When some want to explain their inactivity in response to the big issues of our time, they often say, “The problems are great but what can one person do?”
Allison Holman isn’t buying that.
In 2020 she was new in town, having just moved here from Dallas, and observed that Forest Park is “a very artsy community with solid people.” She also dived right into activism, participating in the Black Lives Matter marches downtown.
It was while she was participating in those demonstrations that she conceived a vision for her newly adopted community.
“Especially in the political climate of 2020 which was so divisive,” she recalled, “it was nice to see everybody come together. So I imagined everybody in Forest Park putting their passion into creating something that would be beautiful and that they could display in their yards or their windows that would be a visual representation of how they feel.”
At that point the vision was still gestating. She called her Realtor, April Baker, who connected her to Lin Beribak a co-chair of the Forest Park Arts Alliance, who immediately liked the idea. Beribak knew what to do on the art side, but needed help with the diversity part, so she called Marjorie Adam Clark, who co-chairs the Juneteenth Committee, and the three women birthed the event scheduled for Sunday, May 22 at Reiger Park, which they’re calling Signs for Change.
Clark said, “Juneteenth is Mayor Hoskins’ baby and Signs for Change is Allison’s baby. We — the Arts Alliance, the Juneteenth Committee and the whole village — have to take care of this baby and help it grow.”
Like all visions in the “toddler” stage, Signs for Change is still a work in progress. Beribak, for example, has a wish list of things she would like to see happen to make the dream a reality:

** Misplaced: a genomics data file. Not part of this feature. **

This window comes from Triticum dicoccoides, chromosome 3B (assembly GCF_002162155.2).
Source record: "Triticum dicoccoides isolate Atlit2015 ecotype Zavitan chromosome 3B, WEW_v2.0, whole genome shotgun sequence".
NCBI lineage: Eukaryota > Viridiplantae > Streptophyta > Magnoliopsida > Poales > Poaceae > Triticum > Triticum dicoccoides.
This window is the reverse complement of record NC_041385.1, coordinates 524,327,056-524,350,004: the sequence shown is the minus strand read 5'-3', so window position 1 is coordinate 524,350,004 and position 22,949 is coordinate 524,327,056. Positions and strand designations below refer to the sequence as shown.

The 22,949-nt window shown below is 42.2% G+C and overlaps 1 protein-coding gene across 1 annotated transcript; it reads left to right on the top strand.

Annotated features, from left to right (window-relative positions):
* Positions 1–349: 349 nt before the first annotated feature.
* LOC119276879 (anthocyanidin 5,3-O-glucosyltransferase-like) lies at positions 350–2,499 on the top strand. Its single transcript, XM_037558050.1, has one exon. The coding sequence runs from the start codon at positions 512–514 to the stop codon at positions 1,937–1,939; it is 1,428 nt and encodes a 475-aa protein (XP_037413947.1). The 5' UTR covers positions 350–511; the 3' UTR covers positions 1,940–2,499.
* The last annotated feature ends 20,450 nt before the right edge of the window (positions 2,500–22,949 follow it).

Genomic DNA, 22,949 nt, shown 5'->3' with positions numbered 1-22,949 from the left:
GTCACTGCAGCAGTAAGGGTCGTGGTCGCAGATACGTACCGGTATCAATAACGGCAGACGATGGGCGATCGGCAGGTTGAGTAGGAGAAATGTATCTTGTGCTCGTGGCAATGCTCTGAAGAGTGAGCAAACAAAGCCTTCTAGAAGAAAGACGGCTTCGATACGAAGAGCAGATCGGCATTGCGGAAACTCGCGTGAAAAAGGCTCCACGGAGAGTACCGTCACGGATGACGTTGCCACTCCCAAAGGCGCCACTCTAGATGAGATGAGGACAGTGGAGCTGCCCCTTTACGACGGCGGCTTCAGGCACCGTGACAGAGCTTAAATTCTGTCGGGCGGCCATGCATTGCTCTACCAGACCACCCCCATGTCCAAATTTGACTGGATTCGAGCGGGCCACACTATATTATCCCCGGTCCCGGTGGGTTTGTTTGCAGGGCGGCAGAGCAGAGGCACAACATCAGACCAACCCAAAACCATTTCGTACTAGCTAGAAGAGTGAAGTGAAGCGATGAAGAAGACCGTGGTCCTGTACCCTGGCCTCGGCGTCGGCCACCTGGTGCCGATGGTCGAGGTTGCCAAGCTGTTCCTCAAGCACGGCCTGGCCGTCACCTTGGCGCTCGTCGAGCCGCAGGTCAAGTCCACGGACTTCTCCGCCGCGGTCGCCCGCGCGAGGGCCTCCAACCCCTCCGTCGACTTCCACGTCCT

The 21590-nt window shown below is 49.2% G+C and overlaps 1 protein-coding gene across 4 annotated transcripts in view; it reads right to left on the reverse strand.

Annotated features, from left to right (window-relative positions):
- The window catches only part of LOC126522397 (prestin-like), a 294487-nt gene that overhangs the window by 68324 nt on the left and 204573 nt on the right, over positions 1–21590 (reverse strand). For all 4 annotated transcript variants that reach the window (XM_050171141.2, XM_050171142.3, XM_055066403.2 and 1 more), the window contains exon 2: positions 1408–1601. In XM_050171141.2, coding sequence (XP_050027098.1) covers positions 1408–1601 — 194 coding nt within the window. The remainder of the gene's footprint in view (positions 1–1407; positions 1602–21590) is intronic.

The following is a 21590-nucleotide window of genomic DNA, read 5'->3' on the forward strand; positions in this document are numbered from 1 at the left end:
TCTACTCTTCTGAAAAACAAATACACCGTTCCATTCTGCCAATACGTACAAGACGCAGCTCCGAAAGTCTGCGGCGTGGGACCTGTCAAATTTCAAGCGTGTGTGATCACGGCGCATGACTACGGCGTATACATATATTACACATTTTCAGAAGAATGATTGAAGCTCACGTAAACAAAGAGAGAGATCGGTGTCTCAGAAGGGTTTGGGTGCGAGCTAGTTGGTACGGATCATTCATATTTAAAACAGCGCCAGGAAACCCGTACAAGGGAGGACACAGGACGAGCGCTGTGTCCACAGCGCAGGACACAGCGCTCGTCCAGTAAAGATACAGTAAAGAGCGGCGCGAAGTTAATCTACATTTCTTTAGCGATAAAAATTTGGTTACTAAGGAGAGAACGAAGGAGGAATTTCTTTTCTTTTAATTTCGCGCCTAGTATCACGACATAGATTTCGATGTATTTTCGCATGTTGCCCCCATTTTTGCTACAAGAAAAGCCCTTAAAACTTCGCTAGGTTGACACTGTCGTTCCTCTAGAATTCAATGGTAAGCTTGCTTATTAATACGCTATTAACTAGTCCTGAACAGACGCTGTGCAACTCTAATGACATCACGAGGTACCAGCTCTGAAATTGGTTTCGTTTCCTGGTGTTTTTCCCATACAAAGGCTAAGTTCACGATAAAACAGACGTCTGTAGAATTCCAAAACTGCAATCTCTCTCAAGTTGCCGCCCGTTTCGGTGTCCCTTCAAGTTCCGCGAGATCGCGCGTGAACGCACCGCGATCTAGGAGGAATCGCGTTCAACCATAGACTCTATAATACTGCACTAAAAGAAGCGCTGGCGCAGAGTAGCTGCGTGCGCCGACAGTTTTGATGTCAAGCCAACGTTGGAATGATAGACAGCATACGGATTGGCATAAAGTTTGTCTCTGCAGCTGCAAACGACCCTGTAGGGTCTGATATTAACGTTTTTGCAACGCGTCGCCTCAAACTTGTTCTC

- food vendors like Smokey Joel’s hot dogs and Brown Cow ice cream
- tents (in case of rain)
- Kribi Coffee
- music (a band or maybe a DJ)
- speakers (short talks on the meaning of Juneteenth)
- Black businesses since it’s a Juneteenth event
So far the park district is letting Signs for Change use Reiger Park rent free and is providing the tents without charge, while Sarah’s Inn is letting the group use their parking lot across the street. Smokey Joel, however, was already booked, so the search for food vendors continues. Beribak hopes residents will offer their time and talents.
From an artist’s perspective, the event at 1526 Circle, will begin at 1 p.m. and end at 4. As participants enter the park, they will receive a blank yard sign which they will be free to decorate any way they want — in the tradition of the Cover the Rust project on the Circle bridge — keeping with the Juneteenth theme of freedom and inclusion.
Holman emphasized that people don’t have to be artistic to participate. Stencils will be available for drawing letters and a few signs will be already made up to give participants ideas and inspiration. “We’ll have the Juneteenth flag,” Beribak added, “and 24 packs of multicolored markers available. For those who register in advance on Eventbrite, the cost per sign is $10 and for those who come on the day of the event the cost is $15.
“We’re hoping people register in advance so we don’t run out of signs and supplies or over-purchase. Metal frames will be available for those who want to plant their sign in their front yard.”
The Arts Alliance has kicked in $500 as seed money, and sponsors are, of course, welcome.
Beribak said the Arts Alliance is depending on Clark to create ways to tell the Juneteenth story and Clark said the Juneteenth Committee is looking to the artists in town to help participants imagine what our community might look like.
Clark said, “I think artists have a way of being forerunners of a lot of movements. They help us catch a glimpse of a better reality, of a better version of ourselves. We think of racism as a structural issue, but you can’t change policy until the people in power change their hearts and minds.”
To quote Robert Kennedy, “Some see things as they are, and say why. I dream of things that never were, and say why not.”
For information regarding the event or getting involved, use the email address firstname.lastname@example.org with Juneteenth in the reference line.